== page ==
Look, you can drop upwards of $350 on a fancy-schmancy Dutch oven. Or you could spend a whole lot less for the Bruntmor enameled cast-iron Dutch oven which, at just under 16 pounds, sears and braises like a champ. This thing is reliable. It’s got all the hallmarks of a pot six times its price. And after whipping up enough meals to feed basically all of BuzzFeed’s employees and their mothers, the Bruntmor scored close to our mid-priced winner.
If this is a new cooking frontier, the first thing you need to know is that Dutch ovens are available in both traditional raw cast iron and enameled cast iron. This is especially true within the budget price range, with raw cast iron generally costing less than its enameled counterparts. While you can expect the same versatility from Dutch ovens constructed in either fashion, there are some important tradeoffs to know before making your decision.
Like we explained in our review for the best cast-iron pan, the main difference between raw and enameled cast iron is maintenance. Whereas enameled cast iron is ready to use out of the box, raw cast iron requires extra care, even though it often comes preseasoned. This is accomplished by “seasoning” the pan with a cooking fat (like vegetable oil), then baking the pan in the oven on high heat to bond everything together to create a protective coating. The seasoning also helps defend the pan from rust.
After washing, raw cast iron must be immediately dried (to prevent rust) and lightly oiled and heated through (to maintain its coating). It’s not much more work, but it’s still more work. On the flip side, enameled cookware is much easier to care for. Not only is it easier to clean, it also won’t chip as easily as raw cast iron.
Of course, enameled Dutch ovens also come in a variety of colors, as opposed to raw cast iron, which is typically black. It’s also worth noting that enameled Dutch ovens do not hold up to intense heat. That means raw cast iron is the only choice for campfire cookouts. If you’re buying strictly for home use, enameled is definitely the way to go.
The first important feature that separates the Bruntmor from other Dutch ovens at this price point is hiding on the underside of the lid, where you’ll notice ridges instead of a flat surface. In Dutch-oven parlance, this is called a “self-basting” lid: those little protrusions are said to be crucial in collecting steam, so moisture can drip back down on whatever you’re cooking. Bruntmor borrows the lid construction from high-end French cookware maker Staub, but achieves nearly the same results at a fraction of the cost. Add in a tight seal that locks in heat, and we found that you can cook at a lower heat setting and still maintain a steady, rolling simmer.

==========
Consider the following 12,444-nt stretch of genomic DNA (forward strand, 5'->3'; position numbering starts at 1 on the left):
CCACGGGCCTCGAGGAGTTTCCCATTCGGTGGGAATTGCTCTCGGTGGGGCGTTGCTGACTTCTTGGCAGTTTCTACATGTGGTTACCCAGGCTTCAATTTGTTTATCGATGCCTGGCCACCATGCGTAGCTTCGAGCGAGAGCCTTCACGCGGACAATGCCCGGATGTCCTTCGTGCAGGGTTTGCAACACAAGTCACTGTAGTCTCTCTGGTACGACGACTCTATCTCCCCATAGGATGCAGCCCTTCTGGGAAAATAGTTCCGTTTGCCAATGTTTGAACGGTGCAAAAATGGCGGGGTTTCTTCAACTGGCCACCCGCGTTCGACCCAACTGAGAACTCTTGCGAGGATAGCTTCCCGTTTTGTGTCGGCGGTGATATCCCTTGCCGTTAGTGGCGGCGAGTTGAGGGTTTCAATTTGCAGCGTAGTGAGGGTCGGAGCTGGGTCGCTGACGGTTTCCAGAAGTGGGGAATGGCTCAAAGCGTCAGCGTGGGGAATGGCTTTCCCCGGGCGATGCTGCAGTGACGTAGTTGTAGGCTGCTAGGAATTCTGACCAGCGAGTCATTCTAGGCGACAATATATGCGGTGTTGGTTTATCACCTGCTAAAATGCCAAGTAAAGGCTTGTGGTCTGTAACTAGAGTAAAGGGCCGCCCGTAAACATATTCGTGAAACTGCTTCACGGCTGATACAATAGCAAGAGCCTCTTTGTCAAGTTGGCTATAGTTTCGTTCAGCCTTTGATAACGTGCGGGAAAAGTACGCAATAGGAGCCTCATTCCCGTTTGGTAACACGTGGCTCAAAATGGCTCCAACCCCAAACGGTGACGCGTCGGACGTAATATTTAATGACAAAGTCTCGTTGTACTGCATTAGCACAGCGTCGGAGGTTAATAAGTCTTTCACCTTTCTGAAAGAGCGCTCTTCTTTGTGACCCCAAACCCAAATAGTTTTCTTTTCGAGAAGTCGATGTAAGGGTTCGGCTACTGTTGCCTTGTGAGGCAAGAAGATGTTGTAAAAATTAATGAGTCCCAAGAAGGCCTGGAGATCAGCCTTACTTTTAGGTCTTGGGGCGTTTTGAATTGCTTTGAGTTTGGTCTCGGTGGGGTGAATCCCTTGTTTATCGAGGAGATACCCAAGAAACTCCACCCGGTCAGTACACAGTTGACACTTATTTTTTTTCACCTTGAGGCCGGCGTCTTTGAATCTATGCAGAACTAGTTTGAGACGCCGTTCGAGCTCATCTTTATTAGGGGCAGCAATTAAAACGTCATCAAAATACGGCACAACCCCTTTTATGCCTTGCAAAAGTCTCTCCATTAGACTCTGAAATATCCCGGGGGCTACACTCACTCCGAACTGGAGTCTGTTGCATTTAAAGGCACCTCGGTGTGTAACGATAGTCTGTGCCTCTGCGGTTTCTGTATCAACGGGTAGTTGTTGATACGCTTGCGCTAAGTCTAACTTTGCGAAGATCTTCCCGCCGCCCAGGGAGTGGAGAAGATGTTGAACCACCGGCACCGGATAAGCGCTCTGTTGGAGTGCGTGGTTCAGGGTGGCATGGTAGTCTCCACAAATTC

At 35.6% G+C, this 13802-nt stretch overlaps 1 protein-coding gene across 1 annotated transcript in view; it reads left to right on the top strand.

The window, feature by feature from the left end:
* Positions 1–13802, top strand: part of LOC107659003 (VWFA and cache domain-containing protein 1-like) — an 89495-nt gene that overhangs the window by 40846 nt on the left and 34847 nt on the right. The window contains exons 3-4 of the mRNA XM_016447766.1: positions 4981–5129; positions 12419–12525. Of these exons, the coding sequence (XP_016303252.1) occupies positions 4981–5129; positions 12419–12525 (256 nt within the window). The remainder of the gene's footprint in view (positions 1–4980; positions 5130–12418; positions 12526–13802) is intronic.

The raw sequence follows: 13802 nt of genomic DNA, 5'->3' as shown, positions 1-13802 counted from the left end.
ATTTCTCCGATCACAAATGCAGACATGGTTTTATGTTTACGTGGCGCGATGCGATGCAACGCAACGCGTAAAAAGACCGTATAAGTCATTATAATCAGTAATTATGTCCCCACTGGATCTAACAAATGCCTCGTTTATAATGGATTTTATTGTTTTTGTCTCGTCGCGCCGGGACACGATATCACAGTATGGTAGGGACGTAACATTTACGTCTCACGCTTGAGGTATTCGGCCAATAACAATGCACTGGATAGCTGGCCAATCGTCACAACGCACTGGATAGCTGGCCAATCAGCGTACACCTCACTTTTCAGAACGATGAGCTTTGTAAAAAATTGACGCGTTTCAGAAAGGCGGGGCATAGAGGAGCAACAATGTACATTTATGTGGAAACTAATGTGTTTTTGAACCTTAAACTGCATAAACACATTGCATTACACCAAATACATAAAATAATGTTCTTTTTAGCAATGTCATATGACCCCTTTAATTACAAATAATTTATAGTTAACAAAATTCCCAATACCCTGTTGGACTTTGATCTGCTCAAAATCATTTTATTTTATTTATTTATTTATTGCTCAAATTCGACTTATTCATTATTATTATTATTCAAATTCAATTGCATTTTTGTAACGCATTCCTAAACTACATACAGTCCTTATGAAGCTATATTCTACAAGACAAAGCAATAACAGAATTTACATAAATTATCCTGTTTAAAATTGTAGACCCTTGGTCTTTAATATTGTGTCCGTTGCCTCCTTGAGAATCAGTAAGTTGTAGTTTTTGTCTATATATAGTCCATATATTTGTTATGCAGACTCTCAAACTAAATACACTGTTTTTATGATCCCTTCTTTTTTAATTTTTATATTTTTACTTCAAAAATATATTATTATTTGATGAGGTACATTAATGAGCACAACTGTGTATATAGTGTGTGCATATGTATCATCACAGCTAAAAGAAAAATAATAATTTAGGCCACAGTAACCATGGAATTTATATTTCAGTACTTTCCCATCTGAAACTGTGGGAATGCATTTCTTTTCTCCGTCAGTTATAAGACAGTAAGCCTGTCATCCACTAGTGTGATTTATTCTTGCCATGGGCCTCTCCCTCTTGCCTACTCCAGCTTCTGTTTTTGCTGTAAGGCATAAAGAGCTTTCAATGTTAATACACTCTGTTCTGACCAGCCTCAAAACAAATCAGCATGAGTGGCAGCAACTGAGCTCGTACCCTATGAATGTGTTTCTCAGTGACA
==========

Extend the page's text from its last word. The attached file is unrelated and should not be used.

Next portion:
At 6.5 quarts, this thing can feed six to eight guests with enough for seconds, or help couples prepare several days’ worth of meals in one shot. We recommend getting at least a 5-quart Dutch oven for cooking main dishes — smaller Dutch ovens are better for cooking side dishes. The Bruntmor’s capacity is certainly overshadowed by both our $$ and $$$ winners, which means you won’t sacrifice a ton of space if you stay in the $ range.
But keep in mind: The smaller the capacity, the smaller the cooking surface. The Bruntmor lost a few points for a cooking surface that’s just over 11 inches in diameter. For stew, we ended up searing a pound of beef (cut into 1-inch cubes) in 2 1/2 batches, which added significant time to the recipe. On the positive side, the Bruntmor’s 7-inch walls are high enough to prevent food splatters. Wide handles also make the Bruntmor easier to transport than other Dutch ovens we tested, which all have small, ill-conceived grips.
If you’re really looking for a deal, our runner-up in the $ price range, the enameled cast-iron Dutch oven from AmazonBasics, lost to the Bruntmor by a surprisingly narrow margin. We preferred the Bruntmor for its size, heft, and heat conductivity; simply put, it browned and braised beef better.
No matter which of these Dutch ovens you choose, you’ll be able to whip up a wide range of grub that’s nearly as excellent as what you could make with models in higher price ranges. The key word here is nearly: overall cooking experience only got better as we moved up in price range and size, the latter being especially important for cooks who want to get the most versatility from the cookware they buy.